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RPM pulley size question


Oct 16, 2016
My Delta table saw has a 5" pulley on a 1725 RPM motor and a 2.5" pulley on the table saw shaft, this will yield the desired 3100 RPM for optimal performance.

My 1725 motor is no good anymore and I have a 3450 RPM motor that would make a great replacement.

How do I achieve the desired 3100 RPM from a 3450 motor?
Ha, that's exactly the ratio and pulleys that I have on my 1971 10" Delta Contractor's Saw. Works great ror 3,100 rpm.

Interestingly enough my 9" Delta Contractor's Saw had the same combo but reversed. This was factory ratio with an optional 1 HP motor. Worked great with 1" stock or less but if routinely cutting thicker hardwoods a slower rpm would have been in order. Since I rarely cut thicker stock I never changed it.
Well...it is a Delta saw so one must wonder if anything really matters. But, one must also question why it was built the way it was built....there must be a reason they used a higher cost 4 pole motor instead of a lower cost 2 pole motor.

My guess is a 2 pole motor would turn the saw into one of those tools where it starts up (notably more miserable with a 2 pole motor) and sounds great until you stuff some wood into the blade at which point it bogs down and gets unhappy. Chances are it's already borderline unhappy even with the 4 pole motor.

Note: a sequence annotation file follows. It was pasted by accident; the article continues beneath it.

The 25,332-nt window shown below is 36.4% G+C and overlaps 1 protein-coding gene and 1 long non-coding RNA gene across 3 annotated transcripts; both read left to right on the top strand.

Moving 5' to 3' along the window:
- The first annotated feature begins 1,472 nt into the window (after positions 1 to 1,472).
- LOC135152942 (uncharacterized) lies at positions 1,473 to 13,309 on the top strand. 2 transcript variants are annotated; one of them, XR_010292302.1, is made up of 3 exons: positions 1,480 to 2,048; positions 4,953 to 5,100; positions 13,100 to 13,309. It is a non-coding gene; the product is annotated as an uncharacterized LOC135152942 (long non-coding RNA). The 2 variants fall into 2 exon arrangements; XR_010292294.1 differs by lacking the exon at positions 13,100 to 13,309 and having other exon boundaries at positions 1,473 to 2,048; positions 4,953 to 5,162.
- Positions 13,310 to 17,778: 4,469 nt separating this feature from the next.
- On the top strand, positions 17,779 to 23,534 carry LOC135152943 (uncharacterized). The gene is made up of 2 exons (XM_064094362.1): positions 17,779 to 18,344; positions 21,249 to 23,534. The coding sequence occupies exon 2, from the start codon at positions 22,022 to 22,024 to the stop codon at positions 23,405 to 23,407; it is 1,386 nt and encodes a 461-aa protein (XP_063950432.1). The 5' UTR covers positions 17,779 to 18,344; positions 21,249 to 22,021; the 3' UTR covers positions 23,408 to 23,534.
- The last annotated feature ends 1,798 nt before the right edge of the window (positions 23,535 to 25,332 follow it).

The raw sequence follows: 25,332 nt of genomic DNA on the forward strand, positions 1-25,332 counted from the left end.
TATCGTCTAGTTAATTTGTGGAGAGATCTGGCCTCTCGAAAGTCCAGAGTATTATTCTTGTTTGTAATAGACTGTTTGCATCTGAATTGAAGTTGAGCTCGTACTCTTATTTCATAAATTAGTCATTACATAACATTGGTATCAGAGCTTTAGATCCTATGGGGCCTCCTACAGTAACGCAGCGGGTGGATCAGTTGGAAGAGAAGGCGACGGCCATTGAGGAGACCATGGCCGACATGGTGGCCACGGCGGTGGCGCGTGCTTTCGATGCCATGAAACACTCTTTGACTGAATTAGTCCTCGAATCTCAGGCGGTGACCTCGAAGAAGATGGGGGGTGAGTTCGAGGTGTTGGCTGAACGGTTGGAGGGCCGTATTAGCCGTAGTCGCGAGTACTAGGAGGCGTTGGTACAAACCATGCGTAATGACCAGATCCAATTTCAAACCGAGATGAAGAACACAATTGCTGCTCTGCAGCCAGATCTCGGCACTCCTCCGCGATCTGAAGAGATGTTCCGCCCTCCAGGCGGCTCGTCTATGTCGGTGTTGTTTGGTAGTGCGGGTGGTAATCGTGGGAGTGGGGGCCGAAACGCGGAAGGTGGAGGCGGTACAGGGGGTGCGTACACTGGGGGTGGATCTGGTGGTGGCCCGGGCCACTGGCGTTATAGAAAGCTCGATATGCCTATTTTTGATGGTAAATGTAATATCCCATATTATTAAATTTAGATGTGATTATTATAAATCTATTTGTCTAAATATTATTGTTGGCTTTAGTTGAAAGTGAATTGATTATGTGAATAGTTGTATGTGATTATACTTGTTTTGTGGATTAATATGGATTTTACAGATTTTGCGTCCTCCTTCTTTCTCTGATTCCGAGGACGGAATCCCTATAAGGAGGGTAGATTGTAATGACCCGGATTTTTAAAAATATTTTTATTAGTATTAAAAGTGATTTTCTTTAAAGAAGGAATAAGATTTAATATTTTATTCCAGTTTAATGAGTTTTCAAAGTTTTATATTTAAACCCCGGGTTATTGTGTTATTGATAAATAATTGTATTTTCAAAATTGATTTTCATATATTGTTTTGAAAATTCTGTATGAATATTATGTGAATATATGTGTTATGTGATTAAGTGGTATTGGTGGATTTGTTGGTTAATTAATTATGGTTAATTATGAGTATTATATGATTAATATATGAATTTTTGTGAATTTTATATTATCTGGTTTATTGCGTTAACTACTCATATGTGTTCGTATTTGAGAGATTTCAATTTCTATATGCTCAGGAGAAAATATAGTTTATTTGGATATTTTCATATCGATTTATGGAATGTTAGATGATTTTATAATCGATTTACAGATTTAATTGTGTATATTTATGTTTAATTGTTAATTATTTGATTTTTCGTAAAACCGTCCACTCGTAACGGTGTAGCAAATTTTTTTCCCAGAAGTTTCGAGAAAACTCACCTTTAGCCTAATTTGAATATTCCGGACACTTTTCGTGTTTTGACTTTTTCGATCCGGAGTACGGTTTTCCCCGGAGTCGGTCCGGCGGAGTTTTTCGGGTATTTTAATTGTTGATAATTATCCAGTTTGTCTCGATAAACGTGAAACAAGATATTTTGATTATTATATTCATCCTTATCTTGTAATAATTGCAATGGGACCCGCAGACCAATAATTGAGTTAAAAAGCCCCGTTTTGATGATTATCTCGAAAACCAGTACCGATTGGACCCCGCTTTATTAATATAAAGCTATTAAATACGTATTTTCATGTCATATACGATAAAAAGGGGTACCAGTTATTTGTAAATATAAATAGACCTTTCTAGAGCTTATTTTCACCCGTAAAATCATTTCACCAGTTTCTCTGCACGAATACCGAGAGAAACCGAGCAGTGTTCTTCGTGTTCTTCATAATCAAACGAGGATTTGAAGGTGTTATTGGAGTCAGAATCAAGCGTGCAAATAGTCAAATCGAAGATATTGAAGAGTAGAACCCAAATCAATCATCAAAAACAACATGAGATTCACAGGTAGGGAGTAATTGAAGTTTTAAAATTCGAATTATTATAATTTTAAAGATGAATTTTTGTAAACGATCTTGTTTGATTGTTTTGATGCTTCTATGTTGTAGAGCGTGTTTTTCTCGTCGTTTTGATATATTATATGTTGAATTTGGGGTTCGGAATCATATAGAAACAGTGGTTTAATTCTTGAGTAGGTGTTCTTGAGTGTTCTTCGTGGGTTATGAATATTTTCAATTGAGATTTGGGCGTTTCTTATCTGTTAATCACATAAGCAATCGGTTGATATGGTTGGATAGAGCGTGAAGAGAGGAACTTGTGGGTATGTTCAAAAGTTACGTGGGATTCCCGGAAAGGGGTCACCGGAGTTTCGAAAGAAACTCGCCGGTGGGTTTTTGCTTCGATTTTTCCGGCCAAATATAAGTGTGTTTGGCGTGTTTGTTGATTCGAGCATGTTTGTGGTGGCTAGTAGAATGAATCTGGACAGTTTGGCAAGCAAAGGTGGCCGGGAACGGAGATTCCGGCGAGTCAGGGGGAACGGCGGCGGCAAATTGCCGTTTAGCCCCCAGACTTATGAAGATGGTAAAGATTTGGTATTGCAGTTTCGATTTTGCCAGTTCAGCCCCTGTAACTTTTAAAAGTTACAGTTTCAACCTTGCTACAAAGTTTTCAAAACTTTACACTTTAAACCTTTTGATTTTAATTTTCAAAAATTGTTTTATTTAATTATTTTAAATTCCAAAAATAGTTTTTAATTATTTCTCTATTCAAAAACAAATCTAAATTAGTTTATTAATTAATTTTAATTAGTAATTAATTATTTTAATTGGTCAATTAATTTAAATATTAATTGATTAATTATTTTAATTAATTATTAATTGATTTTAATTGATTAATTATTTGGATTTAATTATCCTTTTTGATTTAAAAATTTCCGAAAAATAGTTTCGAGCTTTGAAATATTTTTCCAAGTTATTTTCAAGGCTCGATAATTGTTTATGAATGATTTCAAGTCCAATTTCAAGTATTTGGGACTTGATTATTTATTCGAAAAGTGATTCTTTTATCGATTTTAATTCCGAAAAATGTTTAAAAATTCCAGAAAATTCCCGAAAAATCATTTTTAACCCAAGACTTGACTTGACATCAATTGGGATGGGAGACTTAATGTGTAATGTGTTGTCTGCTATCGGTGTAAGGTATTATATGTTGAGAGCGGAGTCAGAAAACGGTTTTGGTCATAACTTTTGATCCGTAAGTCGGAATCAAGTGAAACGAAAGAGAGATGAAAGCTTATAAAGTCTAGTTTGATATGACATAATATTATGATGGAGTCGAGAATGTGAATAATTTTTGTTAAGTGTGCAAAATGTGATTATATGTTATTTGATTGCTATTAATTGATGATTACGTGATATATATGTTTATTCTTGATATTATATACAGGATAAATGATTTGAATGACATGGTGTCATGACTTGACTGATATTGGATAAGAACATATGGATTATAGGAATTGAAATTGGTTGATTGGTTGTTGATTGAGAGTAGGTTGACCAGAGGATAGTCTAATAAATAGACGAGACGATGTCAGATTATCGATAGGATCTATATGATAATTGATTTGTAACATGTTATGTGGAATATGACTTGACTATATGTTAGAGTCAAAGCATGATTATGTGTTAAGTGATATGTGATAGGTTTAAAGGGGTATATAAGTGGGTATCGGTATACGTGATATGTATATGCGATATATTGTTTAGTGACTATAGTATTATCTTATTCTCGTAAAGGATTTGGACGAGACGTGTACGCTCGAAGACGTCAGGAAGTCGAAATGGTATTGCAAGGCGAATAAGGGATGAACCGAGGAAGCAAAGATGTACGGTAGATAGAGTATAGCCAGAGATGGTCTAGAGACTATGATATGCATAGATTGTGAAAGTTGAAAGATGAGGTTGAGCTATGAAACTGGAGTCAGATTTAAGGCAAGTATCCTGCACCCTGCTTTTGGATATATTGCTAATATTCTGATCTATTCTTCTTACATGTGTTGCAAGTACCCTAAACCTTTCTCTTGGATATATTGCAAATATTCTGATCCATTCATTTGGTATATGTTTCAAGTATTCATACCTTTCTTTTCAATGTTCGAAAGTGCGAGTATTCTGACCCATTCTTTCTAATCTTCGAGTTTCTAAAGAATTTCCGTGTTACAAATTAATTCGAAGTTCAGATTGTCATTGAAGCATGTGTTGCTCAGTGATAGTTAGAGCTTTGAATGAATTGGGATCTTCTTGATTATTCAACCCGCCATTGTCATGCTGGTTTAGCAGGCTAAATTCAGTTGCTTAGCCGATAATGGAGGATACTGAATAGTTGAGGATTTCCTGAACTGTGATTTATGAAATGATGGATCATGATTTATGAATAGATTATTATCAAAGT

All this is assuming the unknown HP of said saw is around 1HP, and it is a single phase motor. If it is a 3 phase saw of 50HP or so, you probably won't notice any bogging.
Twice the motor speed, you need half pulley dia, simple.

As an aside, I was cutting up some rough lumber for firewood. I hated to use a decent 10" blade, so I used an old 7-1/4 skilsaw blade. I was amazed how well it cut. I've never put the 10" blade back on the saw.

If I'm doing a job that requires me to cut quality plywood I'll "splash out" on a new narrow kerf 40 tooth blade for about $10, from HD. A new one for each major project. Beautiful cuts !

Very narrow kerf, low hp requirements. It'll cut 1-1/2 inch thickness.

I've never worried about speeds, just did it.

Try it.
For V-belt pulleys I think the "effective diameter" of the belt is closer to the middle of the belt so the ratio may work out a bit differently than using the pulley OD. Might be a bit getting a bit OCD here...
Tip speed is more relevant than rpm. You run 9" blades faster than 10", 10" faster than 12", you get the picture. I'm not sure 3100 rpm is optimum for a small diameter blade. I think that may more to have to do with the build of the trunnions, yoke, and pulleys to not over stress the machine. If the saw is stout and higher speed or HP were options, I'd run the blade a little faster. If not, I'd hesitate unless I was sure the machine could handle the additional load. Dave